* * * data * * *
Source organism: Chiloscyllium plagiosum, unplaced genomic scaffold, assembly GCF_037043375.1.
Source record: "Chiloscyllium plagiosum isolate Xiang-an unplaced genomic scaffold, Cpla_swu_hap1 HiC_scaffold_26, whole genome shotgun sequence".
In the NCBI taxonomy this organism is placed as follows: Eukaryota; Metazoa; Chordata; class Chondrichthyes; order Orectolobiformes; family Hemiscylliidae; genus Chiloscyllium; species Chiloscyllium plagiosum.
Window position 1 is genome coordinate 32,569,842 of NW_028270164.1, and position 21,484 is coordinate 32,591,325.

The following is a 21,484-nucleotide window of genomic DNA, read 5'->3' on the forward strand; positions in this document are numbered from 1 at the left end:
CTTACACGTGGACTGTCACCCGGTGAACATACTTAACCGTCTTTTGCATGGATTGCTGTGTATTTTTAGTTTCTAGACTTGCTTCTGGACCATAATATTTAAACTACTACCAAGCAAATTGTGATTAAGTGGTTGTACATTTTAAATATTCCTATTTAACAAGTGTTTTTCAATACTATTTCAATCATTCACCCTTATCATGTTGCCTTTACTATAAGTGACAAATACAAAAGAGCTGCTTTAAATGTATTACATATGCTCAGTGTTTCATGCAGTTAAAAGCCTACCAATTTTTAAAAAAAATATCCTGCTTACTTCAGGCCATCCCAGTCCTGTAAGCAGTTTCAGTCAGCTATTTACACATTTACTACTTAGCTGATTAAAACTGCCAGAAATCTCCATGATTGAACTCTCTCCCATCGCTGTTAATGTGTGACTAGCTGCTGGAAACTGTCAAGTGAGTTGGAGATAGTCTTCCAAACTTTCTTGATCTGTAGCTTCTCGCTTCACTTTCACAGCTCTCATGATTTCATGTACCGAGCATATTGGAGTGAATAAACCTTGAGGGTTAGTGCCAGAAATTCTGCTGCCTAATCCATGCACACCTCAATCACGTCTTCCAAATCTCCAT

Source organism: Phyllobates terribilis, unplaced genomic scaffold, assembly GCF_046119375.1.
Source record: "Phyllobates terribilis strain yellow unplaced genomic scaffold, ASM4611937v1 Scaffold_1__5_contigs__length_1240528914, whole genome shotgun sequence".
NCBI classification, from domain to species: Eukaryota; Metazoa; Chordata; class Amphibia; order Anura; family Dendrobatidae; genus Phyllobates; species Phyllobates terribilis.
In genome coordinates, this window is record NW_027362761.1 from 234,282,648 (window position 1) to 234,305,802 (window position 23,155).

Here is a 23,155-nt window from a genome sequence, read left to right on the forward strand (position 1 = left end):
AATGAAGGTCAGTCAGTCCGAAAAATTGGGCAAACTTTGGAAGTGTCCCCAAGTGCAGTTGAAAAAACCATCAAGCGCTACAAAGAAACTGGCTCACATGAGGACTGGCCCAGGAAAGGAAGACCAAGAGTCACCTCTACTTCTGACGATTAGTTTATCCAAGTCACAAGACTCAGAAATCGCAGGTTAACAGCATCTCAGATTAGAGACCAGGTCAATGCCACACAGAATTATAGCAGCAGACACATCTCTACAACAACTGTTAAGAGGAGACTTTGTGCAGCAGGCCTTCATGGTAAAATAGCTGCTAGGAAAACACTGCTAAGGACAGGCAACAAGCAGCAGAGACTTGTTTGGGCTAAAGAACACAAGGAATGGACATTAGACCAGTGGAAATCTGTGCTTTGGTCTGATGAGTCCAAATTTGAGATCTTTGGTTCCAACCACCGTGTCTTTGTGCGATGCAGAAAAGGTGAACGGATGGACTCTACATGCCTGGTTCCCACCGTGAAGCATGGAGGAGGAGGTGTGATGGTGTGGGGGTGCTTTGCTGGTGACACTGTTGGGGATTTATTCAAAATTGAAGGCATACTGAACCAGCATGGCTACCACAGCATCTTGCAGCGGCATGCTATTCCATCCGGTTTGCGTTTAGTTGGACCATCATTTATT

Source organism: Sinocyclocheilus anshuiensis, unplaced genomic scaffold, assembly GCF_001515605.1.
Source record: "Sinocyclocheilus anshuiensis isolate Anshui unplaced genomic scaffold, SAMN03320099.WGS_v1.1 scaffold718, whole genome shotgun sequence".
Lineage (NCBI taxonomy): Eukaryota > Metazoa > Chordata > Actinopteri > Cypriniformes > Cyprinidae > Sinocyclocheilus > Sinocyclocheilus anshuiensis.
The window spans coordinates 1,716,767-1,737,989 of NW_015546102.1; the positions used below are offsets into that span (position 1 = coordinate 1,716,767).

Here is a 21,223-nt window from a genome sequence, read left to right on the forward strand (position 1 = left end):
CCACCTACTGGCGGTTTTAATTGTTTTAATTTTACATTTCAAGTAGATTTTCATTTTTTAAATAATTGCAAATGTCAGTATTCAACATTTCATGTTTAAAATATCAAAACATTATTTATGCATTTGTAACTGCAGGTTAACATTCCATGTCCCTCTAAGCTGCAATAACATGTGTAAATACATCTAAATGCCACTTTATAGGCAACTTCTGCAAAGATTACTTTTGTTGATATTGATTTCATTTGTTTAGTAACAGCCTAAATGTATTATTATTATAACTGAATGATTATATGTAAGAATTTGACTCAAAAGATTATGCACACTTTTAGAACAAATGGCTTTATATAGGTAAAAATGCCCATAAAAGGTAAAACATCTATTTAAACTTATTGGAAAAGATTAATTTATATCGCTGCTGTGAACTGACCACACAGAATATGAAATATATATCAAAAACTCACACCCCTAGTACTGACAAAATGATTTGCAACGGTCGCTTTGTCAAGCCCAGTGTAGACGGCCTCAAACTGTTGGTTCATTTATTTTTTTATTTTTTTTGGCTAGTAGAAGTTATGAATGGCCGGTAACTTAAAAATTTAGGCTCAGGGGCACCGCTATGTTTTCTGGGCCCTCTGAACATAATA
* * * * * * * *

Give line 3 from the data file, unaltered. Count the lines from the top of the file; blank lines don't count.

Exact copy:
In the NCBI taxonomy this organism is placed as follows: Eukaryota; Metazoa; Chordata; class Chondrichthyes; order Orectolobiformes; family Hemiscylliidae; genus Chiloscyllium; species Chiloscyllium plagiosum.